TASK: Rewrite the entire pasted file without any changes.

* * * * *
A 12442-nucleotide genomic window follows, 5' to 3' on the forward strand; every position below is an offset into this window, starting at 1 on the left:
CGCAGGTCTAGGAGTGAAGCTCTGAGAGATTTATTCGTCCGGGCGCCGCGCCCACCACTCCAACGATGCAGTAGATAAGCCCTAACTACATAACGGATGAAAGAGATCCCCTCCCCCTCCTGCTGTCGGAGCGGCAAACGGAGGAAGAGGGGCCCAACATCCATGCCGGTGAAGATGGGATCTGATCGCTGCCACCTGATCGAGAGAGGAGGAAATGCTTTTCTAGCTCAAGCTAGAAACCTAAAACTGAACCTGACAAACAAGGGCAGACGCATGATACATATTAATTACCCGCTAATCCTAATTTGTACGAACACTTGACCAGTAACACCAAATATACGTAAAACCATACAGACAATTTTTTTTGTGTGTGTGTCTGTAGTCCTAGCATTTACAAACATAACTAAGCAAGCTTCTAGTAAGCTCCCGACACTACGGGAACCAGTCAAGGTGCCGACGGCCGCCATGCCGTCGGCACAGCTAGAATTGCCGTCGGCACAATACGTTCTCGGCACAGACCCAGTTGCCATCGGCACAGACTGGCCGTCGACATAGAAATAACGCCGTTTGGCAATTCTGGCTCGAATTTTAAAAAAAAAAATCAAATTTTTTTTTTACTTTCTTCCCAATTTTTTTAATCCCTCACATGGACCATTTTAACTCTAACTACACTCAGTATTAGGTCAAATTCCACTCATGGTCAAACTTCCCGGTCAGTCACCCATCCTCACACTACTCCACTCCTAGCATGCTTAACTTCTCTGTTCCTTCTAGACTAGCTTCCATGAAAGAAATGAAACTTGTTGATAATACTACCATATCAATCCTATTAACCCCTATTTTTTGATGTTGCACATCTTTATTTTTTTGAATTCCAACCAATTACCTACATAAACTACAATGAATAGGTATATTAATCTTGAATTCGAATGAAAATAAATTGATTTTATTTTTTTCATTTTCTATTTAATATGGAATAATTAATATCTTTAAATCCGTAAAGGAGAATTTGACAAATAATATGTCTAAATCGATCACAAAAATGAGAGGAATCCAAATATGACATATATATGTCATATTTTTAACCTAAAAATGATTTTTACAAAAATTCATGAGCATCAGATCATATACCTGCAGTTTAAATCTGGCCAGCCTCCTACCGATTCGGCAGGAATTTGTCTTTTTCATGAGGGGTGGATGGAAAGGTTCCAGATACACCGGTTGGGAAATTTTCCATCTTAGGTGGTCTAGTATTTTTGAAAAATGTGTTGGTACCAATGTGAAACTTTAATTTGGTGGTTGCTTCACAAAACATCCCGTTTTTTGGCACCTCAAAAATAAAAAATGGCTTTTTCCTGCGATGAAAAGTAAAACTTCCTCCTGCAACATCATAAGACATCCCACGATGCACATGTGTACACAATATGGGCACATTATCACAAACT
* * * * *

A 12442-nucleotide genomic window follows, 5' to 3' on the forward strand; every position below is an offset into this window, starting at 1 on the left:
CGCAGGTCTAGGAGTGAAGCTCTGAGAGATTTATTCGTCCGGGCGCCGCGCCCACCACTCCAACGATGCAGTAGATAAGCCCTAACTACATAACGGATGAAAGAGATCCCCTCCCCCTCCTGCTGTCGGAGCGGCAAACGGAGGAAGAGGGGCCCAACATCCATGCCGGTGAAGATGGGATCTGATCGCTGCCACCTGATCGAGAGAGGAGGAAATGCTTTTCTAGCTCAAGCTAGAAACCTAAAACTGAACCTGACAAACAAGGGCAGACGCATGATACATATTAATTACCCGCTAATCCTAATTTGTACGAACACTTGACCAGTAACACCAAATATACGTAAAACCATACAGACAATTTTTTTTGTGTGTGTGTCTGTAGTCCTAGCATTTACAAACATAACTAAGCAAGCTTCTAGTAAGCTCCCGACACTACGGGAACCAGTCAAGGTGCCGACGGCCGCCATGCCGTCGGCACAGCTAGAATTGCCGTCGGCACAATACGTTCTCGGCACAGACCCAGTTGCCATCGGCACAGACTGGCCGTCGACATAGAAATAACGCCGTTTGGCAATTCTGGCTCGAATTTTAAAAAAAAAAATCAAATTTTTTTTTTACTTTCTTCCCAATTTTTTTAATCCCTCACATGGACCATTTTAACTCTAACTACACTCAGTATTAGGTCAAATTCCACTCATGGTCAAACTTCCCGGTCAGTCACCCATCCTCACACTACTCCACTCCTAGCATGCTTAACTTCTCTGTTCCTTCTAGACTAGCTTCCATGAAAGAAATGAAACTTGTTGATAATACTACCATATCAATCCTATTAACCCCTATTTTTTGATGTTGCACATCTTTATTTTTTTGAATTCCAACCAATTACCTACATAAACTACAATGAATAGGTATATTAATCTTGAATTCGAATGAAAATAAATTGATTTTATTTTTTTCATTTTCTATTTAATATGGAATAATTAATATCTTTAAATCCGTAAAGGAGAATTTGACAAATAATATGTCTAAATCGATCACAAAAATGAGAGGAATCCAAATATGACATATATATGTCATATTTTTAACCTAAAAATGATTTTTACAAAAATTCATGAGCATCAGATCATATACCTGCAGTTTAAATCTGGCCAGCCTCCTACCGATTCGGCAGGAATTTGTCTTTTTCATGAGGGGTGGATGGAAAGGTTCCAGATACACCGGTTGGGAAATTTTCCATCTTAGGTGGTCTAGTATTTTTGAAAAATGTGTTGGTACCAATGTGAAACTTTAATTTGGTGGTTGCTTCACAAAACATCCCGTTTTTTGGCACCTCAAAAATAAAAAATGGCTTTTTCCTGCGATGAAAAGTAAAACTTCCTCCTGCAACATCATAAGACATCCCACGATGCACATGTGTACACAATATGGGCACATTATCACAAACT